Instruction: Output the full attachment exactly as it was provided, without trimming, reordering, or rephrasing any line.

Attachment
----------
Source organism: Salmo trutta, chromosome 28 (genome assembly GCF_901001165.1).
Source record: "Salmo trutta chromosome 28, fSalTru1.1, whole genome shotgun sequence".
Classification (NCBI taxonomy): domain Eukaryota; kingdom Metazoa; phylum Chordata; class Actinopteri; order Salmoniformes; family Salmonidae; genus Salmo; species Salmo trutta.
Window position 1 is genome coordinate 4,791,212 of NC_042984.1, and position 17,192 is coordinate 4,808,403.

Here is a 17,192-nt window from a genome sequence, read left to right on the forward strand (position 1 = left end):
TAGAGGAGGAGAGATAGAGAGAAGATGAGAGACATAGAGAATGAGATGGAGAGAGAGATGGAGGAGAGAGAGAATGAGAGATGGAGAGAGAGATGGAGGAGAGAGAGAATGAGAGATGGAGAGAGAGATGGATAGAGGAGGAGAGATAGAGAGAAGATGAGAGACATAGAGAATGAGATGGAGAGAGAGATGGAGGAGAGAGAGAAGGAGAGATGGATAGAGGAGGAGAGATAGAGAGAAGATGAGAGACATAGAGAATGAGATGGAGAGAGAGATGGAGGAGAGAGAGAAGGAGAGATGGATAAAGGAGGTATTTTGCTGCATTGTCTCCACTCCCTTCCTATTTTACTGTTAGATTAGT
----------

Source organism: Salmo trutta, chromosome 28 (genome assembly GCF_901001165.1).
Source record: "Salmo trutta chromosome 28, fSalTru1.1, whole genome shotgun sequence".
Classification (NCBI taxonomy): domain Eukaryota; kingdom Metazoa; phylum Chordata; class Actinopteri; order Salmoniformes; family Salmonidae; genus Salmo; species Salmo trutta.
Window position 1 is genome coordinate 4,791,212 of NC_042984.1, and position 17,192 is coordinate 4,808,403.

Here is a 17,192-nt window from a genome sequence, read left to right on the forward strand (position 1 = left end):
TAGAGGAGGAGAGATAGAGAGAAGATGAGAGACATAGAGAATGAGATGGAGAGAGAGATGGAGGAGAGAGAGAATGAGAGATGGAGAGAGAGATGGAGGAGAGAGAGAATGAGAGATGGAGAGAGAGATGGATAGAGGAGGAGAGATAGAGAGAAGATGAGAGACATAGAGAATGAGATGGAGAGAGAGATGGAGGAGAGAGAGAAGGAGAGATGGATAGAGGAGGAGAGATAGAGAGAAGATGAGAGACATAGAGAATGAGATGGAGAGAGAGATGGAGGAGAGAGAGAAGGAGAGATGGATAAAGGAGGTATTTTGCTGCATTGTCTCCACTCCCTTCCTATTTTACTGTTAGATTAGT